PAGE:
Thursday, January 26, 2012

Importance of Physical Therapy

A local advertisment simply says it all, "Mahal ang magkasakit." (Getting sick is expensive). This is especially true for those who got hit by devastating or debilitating conditions such as strokes or similar conditions that affect the physical strength of a patient. Lets try to enumerate the would be expenses: Hospitalization, medicines, laboratory and imaging/diagnostice procedures, and profesional fees for physicians

Now comes the second part of the expenses, upon discharge of a patient and brought home its time to deal with the refitting of the residence to the present needs of the patient. Then one will include continuation of medicine, needed diagnostic test for monitoring and scheduled checkups with their physician.

Now why am I trying to enumerate all of these and yet the title is importance of Physical Therapy. Well simply stating it, a patient who is brought home and has lost the ability to be independent in activities of daily living (walking, dressing, eating, walking, bathing, working etc), needs assistance and caregiving. Which in order to achieve independence partial or complete, needs to undergo physical therapy. Now the other concern is, did physical therapy start while in the hospital or just an afterthought upon dischage?

Unfortunately, this is something that is not sometimes discussed to the patient/relatives and if by any chance discussed, may be considered as a miscellaneous expense and not a required expense. What am I pointing out? If a patient is asked to buy medicines and/or undergo physical therapy, what will the patient/relative do? The patient/relatives may opt to have both but oftentimes will opt to have the medicine and forego the physical therapy. The would be possible reasoning is, "Pwede naman yan pag lumabas na ng hospital" (That can be done already once the patient is discharged).

Again unfortunately, it may be initially less expensive if physical therapy is not done during confinement but how is it in the long run? An article done by Ruth M. Kleinpell, Kathcy Fletcher and Bonnie Jennings in Patient Safety and Quality: An Evidence-Based Handbook for Nurses pointed out the ff:

1. I quote " A dissonance exists between the hospital environment and therapeutic goal for the hospitalized elderly." (This means the goal is to make them medically stable but not functionally recovered upon discharge)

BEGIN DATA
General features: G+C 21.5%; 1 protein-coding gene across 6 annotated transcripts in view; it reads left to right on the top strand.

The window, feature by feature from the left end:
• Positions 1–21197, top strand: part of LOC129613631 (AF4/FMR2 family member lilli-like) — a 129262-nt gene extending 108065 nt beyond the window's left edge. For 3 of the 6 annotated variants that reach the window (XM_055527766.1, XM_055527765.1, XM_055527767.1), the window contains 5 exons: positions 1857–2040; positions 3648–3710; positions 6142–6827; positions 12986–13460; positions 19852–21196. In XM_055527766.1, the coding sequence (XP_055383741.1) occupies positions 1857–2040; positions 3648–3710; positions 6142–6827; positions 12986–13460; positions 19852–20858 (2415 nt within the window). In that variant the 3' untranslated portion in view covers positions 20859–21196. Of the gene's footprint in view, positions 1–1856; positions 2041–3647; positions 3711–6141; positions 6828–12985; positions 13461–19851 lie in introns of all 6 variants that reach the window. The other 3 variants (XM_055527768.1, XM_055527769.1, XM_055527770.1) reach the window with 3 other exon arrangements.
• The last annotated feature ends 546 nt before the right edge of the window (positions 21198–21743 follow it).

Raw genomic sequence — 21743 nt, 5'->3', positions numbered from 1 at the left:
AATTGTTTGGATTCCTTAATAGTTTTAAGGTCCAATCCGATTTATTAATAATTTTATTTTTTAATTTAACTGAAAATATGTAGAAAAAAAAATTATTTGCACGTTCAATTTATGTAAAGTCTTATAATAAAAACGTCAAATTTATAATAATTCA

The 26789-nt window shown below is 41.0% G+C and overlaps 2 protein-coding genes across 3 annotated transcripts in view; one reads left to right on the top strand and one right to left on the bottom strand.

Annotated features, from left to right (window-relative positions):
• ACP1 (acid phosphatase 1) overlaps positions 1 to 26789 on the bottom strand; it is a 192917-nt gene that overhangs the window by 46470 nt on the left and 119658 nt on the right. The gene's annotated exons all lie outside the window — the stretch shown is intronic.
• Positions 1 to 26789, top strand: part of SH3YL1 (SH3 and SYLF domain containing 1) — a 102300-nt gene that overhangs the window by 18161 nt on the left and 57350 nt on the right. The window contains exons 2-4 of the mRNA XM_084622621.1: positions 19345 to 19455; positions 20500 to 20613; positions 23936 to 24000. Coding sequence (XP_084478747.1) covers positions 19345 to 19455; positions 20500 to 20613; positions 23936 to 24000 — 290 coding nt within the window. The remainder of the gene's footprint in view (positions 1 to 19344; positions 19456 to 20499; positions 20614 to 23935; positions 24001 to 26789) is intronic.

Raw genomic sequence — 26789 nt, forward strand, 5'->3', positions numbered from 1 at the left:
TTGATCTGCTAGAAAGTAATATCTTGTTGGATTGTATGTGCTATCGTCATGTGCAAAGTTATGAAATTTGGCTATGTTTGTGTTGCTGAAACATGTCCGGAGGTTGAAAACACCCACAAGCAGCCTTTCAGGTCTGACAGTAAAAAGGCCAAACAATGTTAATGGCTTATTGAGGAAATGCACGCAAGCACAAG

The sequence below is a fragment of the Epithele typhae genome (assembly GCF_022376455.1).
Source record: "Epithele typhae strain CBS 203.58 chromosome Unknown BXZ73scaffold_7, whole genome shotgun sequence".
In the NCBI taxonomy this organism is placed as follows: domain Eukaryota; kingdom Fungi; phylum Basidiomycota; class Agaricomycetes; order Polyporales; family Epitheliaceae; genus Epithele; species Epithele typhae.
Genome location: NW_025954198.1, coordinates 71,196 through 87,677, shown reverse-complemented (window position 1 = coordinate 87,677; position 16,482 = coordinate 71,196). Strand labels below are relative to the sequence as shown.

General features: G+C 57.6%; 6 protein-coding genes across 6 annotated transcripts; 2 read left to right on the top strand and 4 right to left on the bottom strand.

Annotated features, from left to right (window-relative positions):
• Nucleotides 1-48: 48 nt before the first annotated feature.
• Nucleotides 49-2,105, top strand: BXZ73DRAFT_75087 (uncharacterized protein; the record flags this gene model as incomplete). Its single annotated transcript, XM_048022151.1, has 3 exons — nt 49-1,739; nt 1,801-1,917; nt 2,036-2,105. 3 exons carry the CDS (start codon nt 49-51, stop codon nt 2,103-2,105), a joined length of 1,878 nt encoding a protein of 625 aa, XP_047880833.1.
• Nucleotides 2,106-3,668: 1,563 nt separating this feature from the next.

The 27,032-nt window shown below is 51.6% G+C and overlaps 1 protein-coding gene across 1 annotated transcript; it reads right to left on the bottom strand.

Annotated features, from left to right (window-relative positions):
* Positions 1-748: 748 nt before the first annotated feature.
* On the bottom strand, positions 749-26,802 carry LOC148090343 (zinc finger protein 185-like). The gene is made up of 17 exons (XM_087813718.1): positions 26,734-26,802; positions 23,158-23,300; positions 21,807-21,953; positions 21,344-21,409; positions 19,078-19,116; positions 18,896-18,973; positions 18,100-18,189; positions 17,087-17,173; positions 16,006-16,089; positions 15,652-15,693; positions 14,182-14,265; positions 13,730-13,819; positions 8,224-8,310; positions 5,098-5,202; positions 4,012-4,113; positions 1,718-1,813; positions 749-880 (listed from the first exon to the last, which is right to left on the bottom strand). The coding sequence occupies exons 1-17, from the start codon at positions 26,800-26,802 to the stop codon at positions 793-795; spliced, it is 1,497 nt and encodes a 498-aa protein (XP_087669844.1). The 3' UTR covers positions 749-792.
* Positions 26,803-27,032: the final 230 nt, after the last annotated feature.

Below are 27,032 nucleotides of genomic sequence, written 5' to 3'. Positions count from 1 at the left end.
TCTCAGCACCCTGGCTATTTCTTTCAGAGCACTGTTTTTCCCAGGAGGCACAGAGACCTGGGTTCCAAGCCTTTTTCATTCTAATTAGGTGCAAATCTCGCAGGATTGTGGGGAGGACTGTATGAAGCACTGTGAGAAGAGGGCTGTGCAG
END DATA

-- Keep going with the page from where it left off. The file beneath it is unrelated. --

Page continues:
2. By Day 2 deconditioning and functional decline was evident on elderly individuals.
3. Elderly patients who was assessed during confinement showed that from day 2 to discharge, 67% showed no improvement and 10 percent showed further decline.

It then just shows that if an individual further declines in functional status that means, EXTRA care/assistance. Which is equivalent to a caregiver or nurse stay at home. If the patient is fully dependent you might need 2 caregivers in 1 duty shift. Or even to the point that the relative/love one would stop or not work in order to take care of the patient. That is lost productivity not only for the patient but also for the relative taking care of him/her.

And study shows that a deconditioned muscle (due to disuse or non use), needs 2 to 3 times the duration to be strengthened back to its original condition as compared to its deconditioning. So for example, the lower limbs lost its strength for 2 weeks of bedrest/immobility, it will need 4 to 6 weeks before it regains its former strength. And that is for young individuals, what more for elderly or those who became debilitated?

The Evidence Based Review of Stroke Rehabilitation (ESBSR), states that there is strong evidence that greater intensities of physiotherapy and occupational therapy resulted in improved functional outcomes after stroke. This then points to the fact that in the long run, which is the usual duration for those who have a stroke will benefit on early intervention to minimize potential prolonged bedridden and immobilization complications management. These complications, such as bedsores, pulmonary conditions, lower limb edema, joint stiffening, fully dependent on all activities, depression etc, may then prove more costly than having early intervention.

Table 1 shows the effect of prolonged bed rest. (click Table to enlarge)
*Source/Table were it was taken from is noted at end of article.

Conclusion: Patients who had debilitating conditions that affect their functional status during confinement should be assessed properly if early physical therapy intervention is needed or not. Talk to your attending physician so that the recommended Physical Medicine and Rehabilitation specialist can discuss and provide the benefits and consequences or early physical/occupational therapy. Know your options so that you can decide on what would be more beneficial for the patient as well as for the love ones.

* Ruth M. Kleinpell, Kathcy Fletcher and Bonnie Jennings in Patient Safety and Quality: An Evidence-Based Handbook for Nurses
Next article would be the difference between neurological and functional recovery.


  1. This comment has been removed by a blog administrator.

  2. Hi There, I just spent a little time reading through your posts, which I found entirely by mistake whilst researching one of my projects. Please continue to write more because it’s unusual that someone has something interesting to say about this. Will be waiting for more!


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